Two-Lane Blacktop was shot on the Techniscope format (not anamorphic), which was preferred by many directors who had to work with limited budgets during the late '60s and early '70s. Because of its superior depth of field, the many nighttime sequences in the film look enormously sharp and well detailed despite being unusually dark. The framing - and close-ups in particular - is also handled with terrific precision.
The unusual, and for years very problematic, soundtrack features tracks by The Doors, Kris Kristofferson, Chuck Berry, and Arlo Guthrie.
Note: After a number of studios, including Columbia Pictures, Warner Brothers and MGM, showed little interest in Two-Lane Blacktop, director Hellman was eventually able to secure funding from Universal Studios. The film was made for approximately $875,000.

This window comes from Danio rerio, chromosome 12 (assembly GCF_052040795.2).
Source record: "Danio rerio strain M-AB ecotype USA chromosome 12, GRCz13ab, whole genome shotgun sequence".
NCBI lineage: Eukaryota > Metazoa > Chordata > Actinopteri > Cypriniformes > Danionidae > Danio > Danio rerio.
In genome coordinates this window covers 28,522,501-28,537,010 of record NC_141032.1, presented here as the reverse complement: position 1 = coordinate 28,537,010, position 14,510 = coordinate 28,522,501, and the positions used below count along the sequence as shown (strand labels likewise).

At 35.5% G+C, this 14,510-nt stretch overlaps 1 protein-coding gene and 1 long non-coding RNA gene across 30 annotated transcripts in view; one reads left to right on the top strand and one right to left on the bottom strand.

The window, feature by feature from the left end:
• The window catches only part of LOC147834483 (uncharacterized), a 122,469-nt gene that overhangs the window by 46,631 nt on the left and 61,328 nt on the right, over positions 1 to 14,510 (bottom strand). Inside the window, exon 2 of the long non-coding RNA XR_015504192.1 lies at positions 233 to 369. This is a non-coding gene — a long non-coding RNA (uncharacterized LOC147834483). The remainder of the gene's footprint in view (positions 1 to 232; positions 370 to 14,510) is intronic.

Two-Lane Blacktop Blu-ray, Video Quality
Presented in an aspect ratio of 2.36:1, encoded with MPEG-4 AVC and granted a 1080p transfer, Monte Hellman's Two-Lane Blacktop arrives on Blu-ray courtesy of Criterion.
The following text appears inside the booklet provided with this Blu-ray disc:
"Supervised by director Monte Hellman, this high-definition digital transfer was created on a Spirit 2K from a 35mm four-perforation interpositive made from the original Techniscope two-perforation camera negative. Thousands of instances of instances of dirt, debris, scratches, splices, warps, jitter, and flicker were manually removed using MTI's DRS and Pixel Farm's PFClean, while Image System's Phoenix was used for small dirt, grain, and noise reduction.
Transfer supervisors: Monte Hellman; Maria Palazzola.
Colorists: Doug Drake/Universal Studios, Los Angeles; Greg Garvin/Modern Videofilm, Los Angeles."